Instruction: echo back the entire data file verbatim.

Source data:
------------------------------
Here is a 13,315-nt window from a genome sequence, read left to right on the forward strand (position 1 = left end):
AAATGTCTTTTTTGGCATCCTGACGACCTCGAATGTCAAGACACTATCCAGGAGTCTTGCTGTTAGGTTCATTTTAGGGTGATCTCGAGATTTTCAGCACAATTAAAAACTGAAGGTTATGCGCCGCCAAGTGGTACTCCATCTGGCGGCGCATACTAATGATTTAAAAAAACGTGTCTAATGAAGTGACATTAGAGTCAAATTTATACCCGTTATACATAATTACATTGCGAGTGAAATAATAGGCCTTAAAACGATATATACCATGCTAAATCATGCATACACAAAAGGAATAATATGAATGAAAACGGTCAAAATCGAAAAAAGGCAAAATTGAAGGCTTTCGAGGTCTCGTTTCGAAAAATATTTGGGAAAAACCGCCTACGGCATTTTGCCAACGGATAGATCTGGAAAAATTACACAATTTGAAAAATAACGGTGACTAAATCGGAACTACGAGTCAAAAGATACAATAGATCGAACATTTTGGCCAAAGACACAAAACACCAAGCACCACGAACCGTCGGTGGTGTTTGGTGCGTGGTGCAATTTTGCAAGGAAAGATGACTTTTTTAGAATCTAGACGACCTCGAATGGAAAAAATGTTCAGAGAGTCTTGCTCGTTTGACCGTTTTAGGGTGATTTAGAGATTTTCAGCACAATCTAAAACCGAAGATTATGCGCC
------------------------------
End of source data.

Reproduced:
Here is a 13,315-nt window from a genome sequence, read left to right on the forward strand (position 1 = left end):
AAATGTCTTTTTTGGCATCCTGACGACCTCGAATGTCAAGACACTATCCAGGAGTCTTGCTGTTAGGTTCATTTTAGGGTGATCTCGAGATTTTCAGCACAATTAAAAACTGAAGGTTATGCGCCGCCAAGTGGTACTCCATCTGGCGGCGCATACTAATGATTTAAAAAAACGTGTCTAATGAAGTGACATTAGAGTCAAATTTATACCCGTTATACATAATTACATTGCGAGTGAAATAATAGGCCTTAAAACGATATATACCATGCTAAATCATGCATACACAAAAGGAATAATATGAATGAAAACGGTCAAAATCGAAAAAAGGCAAAATTGAAGGCTTTCGAGGTCTCGTTTCGAAAAATATTTGGGAAAAACCGCCTACGGCATTTTGCCAACGGATAGATCTGGAAAAATTACACAATTTGAAAAATAACGGTGACTAAATCGGAACTACGAGTCAAAAGATACAATAGATCGAACATTTTGGCCAAAGACACAAAACACCAAGCACCACGAACCGTCGGTGGTGTTTGGTGCGTGGTGCAATTTTGCAAGGAAAGATGACTTTTTTAGAATCTAGACGACCTCGAATGGAAAAAATGTTCAGAGAGTCTTGCTCGTTTGACCGTTTTAGGGTGATTTAGAGATTTTCAGCACAATCTAAAACCGAAGATTATGCGCC